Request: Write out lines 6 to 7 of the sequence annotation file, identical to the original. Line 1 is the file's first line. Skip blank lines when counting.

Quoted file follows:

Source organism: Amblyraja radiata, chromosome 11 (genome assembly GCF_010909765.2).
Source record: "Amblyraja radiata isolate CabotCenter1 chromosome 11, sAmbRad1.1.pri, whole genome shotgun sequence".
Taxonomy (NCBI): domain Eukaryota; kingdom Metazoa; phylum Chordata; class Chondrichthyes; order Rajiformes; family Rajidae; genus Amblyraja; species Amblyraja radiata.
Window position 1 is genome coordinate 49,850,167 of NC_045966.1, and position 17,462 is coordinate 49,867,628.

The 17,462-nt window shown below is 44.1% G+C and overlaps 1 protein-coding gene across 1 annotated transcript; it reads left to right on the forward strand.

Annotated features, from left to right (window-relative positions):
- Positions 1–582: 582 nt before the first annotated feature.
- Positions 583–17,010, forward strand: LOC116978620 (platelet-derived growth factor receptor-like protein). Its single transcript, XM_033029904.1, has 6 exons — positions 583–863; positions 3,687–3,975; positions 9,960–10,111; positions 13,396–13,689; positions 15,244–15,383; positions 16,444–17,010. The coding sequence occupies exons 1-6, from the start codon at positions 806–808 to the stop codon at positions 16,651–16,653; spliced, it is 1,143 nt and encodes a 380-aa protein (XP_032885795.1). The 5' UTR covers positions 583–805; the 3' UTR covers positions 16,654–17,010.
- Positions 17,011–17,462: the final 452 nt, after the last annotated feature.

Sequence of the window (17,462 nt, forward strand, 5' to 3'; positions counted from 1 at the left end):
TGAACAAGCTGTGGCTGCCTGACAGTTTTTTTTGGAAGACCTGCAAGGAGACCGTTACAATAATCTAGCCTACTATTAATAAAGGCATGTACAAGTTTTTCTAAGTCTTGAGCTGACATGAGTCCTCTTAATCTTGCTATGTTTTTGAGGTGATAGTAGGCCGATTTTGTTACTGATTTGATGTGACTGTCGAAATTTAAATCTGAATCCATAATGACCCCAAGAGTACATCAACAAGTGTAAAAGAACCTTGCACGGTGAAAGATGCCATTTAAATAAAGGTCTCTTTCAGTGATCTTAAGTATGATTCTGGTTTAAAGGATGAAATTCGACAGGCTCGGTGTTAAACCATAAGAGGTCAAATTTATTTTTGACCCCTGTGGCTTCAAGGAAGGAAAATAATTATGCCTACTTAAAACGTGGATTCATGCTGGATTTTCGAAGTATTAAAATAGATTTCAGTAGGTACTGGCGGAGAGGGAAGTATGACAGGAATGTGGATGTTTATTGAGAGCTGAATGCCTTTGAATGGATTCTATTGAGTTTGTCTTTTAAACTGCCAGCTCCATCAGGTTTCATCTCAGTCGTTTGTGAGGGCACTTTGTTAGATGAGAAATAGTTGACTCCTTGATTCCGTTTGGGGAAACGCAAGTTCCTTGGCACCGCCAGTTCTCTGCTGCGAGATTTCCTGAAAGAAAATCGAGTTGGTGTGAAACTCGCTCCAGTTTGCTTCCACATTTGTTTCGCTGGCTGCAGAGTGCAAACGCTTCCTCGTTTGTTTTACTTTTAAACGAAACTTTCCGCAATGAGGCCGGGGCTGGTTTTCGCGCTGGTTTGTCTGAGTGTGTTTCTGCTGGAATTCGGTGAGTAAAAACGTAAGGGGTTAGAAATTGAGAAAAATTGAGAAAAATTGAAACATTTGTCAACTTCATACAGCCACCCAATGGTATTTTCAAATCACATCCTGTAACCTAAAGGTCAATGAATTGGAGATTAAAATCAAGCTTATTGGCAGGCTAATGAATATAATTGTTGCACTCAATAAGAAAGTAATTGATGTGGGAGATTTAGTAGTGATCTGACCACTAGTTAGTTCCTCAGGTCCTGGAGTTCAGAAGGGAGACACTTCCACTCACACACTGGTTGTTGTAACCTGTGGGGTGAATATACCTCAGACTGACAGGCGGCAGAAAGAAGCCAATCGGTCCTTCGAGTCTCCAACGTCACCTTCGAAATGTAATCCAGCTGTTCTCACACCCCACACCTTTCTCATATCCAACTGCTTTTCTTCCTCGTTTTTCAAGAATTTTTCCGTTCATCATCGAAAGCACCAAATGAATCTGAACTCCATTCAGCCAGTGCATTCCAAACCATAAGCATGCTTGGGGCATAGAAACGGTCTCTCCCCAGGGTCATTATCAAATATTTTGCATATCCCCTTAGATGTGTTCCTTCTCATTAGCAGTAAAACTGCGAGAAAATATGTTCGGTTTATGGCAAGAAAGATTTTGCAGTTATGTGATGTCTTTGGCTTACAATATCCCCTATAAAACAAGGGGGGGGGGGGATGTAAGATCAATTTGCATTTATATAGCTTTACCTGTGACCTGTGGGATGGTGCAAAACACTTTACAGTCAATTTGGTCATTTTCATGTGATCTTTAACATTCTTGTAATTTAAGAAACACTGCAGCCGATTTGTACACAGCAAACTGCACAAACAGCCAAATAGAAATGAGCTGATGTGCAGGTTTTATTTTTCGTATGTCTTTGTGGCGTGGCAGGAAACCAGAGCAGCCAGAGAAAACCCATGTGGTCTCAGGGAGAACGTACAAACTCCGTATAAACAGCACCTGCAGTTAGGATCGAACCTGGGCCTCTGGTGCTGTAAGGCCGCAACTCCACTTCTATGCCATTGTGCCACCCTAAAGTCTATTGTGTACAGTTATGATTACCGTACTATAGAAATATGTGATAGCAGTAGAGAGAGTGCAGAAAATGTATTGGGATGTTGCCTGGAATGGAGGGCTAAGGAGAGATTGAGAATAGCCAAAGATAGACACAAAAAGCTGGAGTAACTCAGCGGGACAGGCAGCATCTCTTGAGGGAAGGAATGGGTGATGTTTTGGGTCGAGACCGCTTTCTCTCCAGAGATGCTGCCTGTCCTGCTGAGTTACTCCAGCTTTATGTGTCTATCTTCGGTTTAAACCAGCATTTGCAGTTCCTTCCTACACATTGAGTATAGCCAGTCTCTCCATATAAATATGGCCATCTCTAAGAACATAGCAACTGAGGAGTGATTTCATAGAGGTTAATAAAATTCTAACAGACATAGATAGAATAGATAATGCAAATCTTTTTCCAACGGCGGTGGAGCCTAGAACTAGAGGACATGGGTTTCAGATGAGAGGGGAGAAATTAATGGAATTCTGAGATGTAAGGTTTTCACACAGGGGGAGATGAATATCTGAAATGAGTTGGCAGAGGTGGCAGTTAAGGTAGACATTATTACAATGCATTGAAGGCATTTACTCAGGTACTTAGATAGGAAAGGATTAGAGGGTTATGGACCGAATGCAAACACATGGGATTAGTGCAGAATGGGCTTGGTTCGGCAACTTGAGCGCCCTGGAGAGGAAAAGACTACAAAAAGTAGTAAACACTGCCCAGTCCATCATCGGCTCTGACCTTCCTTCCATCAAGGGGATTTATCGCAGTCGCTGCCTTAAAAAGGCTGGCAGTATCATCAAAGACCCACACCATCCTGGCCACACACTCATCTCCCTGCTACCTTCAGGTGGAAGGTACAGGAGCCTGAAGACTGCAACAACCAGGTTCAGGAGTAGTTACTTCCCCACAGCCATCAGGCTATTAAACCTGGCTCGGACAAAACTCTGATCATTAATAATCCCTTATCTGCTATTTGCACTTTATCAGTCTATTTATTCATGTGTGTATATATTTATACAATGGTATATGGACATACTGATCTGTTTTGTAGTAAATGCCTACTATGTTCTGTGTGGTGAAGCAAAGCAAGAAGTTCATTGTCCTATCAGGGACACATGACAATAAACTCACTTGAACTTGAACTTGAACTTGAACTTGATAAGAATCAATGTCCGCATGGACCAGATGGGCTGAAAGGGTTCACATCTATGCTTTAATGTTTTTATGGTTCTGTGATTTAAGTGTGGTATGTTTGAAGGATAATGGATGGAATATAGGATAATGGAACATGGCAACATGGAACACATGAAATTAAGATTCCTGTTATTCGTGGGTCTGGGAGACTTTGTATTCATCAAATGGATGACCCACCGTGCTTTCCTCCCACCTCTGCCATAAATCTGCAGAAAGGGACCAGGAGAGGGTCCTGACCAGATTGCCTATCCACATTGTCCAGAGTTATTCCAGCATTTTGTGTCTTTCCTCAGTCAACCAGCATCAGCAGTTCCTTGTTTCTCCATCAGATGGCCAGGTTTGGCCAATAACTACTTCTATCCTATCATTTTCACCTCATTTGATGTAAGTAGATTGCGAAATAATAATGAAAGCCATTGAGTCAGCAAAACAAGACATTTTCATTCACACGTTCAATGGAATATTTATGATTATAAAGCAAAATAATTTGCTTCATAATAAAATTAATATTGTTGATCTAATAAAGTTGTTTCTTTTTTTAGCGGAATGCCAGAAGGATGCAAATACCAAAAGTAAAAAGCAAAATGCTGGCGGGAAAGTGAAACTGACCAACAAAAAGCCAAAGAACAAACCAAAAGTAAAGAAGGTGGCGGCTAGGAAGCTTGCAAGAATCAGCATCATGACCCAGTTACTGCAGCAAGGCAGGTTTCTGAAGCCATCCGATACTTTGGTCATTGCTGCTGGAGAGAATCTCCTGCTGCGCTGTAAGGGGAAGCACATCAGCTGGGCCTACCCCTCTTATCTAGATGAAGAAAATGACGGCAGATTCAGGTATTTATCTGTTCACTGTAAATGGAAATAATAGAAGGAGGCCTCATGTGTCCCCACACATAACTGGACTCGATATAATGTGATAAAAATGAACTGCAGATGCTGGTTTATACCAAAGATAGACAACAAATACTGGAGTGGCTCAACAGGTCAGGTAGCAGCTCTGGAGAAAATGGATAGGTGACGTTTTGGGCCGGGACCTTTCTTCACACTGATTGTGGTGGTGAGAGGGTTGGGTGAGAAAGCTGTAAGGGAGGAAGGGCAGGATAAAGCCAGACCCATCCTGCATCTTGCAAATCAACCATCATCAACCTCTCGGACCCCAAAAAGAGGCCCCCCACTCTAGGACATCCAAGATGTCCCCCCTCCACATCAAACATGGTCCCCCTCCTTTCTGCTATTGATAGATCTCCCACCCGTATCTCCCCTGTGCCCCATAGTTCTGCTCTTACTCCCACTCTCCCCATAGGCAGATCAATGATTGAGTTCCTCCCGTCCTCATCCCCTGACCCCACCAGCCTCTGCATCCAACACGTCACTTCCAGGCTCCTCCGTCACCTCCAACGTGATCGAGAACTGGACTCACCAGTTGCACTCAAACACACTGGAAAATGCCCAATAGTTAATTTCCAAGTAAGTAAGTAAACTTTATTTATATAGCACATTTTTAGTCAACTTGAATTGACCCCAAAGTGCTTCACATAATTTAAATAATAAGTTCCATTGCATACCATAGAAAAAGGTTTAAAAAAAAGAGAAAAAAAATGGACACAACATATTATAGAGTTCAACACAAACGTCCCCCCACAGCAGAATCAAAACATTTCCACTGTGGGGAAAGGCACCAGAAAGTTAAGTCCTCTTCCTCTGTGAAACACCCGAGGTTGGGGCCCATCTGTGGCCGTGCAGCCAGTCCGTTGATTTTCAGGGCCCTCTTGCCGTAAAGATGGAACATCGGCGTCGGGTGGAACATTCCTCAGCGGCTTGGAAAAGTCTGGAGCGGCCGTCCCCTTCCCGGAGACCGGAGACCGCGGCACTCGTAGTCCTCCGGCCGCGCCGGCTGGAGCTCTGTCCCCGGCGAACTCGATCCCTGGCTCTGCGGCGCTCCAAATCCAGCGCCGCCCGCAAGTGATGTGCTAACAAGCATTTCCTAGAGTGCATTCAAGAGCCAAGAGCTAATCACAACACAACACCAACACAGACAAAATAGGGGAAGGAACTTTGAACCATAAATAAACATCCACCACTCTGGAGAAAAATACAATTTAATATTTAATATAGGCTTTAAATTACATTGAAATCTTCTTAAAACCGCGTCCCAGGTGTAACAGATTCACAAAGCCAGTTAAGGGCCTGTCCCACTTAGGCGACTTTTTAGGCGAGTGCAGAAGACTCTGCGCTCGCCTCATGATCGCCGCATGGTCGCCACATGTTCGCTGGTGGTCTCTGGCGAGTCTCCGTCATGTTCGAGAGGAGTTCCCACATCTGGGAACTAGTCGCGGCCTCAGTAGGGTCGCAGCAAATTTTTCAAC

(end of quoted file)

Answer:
Annotated features, from left to right (window-relative positions):
- Positions 1–582: 582 nt before the first annotated feature.